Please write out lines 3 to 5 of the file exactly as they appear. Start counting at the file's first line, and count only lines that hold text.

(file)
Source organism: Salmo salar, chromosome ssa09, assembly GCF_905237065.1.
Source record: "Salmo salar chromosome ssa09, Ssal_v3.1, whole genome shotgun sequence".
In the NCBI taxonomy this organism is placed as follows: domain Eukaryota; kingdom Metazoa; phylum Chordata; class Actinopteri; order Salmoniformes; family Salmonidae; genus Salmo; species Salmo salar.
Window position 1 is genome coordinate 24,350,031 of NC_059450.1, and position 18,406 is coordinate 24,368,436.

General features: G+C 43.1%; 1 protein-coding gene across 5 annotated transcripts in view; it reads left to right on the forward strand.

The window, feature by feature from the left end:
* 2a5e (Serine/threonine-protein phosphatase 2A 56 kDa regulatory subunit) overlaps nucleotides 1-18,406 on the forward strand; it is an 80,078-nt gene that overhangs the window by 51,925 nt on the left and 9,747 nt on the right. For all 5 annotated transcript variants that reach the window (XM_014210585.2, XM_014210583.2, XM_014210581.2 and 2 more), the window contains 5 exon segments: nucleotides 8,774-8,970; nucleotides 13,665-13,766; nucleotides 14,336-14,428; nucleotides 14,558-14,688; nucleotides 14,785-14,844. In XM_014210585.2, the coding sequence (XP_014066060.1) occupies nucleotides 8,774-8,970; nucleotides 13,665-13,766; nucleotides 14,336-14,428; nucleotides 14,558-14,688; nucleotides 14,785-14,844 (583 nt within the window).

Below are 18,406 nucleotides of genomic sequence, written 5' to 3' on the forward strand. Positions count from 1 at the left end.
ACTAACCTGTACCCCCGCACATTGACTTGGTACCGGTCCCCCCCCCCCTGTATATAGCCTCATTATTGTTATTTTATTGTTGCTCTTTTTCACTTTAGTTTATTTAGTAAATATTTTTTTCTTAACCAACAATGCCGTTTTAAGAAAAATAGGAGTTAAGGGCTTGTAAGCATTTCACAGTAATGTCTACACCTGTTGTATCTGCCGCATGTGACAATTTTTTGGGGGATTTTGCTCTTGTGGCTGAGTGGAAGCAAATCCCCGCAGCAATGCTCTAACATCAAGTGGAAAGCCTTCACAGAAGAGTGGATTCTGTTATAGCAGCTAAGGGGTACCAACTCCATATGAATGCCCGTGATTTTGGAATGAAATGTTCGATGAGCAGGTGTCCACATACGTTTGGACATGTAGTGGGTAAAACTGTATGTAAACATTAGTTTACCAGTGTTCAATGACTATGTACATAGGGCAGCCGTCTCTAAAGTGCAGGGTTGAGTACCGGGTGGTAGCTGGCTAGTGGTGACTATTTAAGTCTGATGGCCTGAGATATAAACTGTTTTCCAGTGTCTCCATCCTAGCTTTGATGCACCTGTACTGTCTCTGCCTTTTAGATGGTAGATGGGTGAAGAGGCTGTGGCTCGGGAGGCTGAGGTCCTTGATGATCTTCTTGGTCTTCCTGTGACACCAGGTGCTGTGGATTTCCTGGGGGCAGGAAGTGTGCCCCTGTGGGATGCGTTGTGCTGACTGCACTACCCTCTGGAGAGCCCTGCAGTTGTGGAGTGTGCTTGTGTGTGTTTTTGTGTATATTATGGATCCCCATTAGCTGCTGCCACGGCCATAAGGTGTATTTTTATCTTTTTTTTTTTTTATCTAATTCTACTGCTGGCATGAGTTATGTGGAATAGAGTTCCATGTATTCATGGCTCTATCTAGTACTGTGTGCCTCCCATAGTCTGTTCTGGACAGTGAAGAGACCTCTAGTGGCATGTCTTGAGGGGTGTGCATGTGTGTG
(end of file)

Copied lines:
In the NCBI taxonomy this organism is placed as follows: domain Eukaryota; kingdom Metazoa; phylum Chordata; class Actinopteri; order Salmoniformes; family Salmonidae; genus Salmo; species Salmo salar.
Window position 1 is genome coordinate 24,350,031 of NC_059450.1, and position 18,406 is coordinate 24,368,436.

General features: G+C 43.1%; 1 protein-coding gene across 5 annotated transcripts in view; it reads left to right on the forward strand.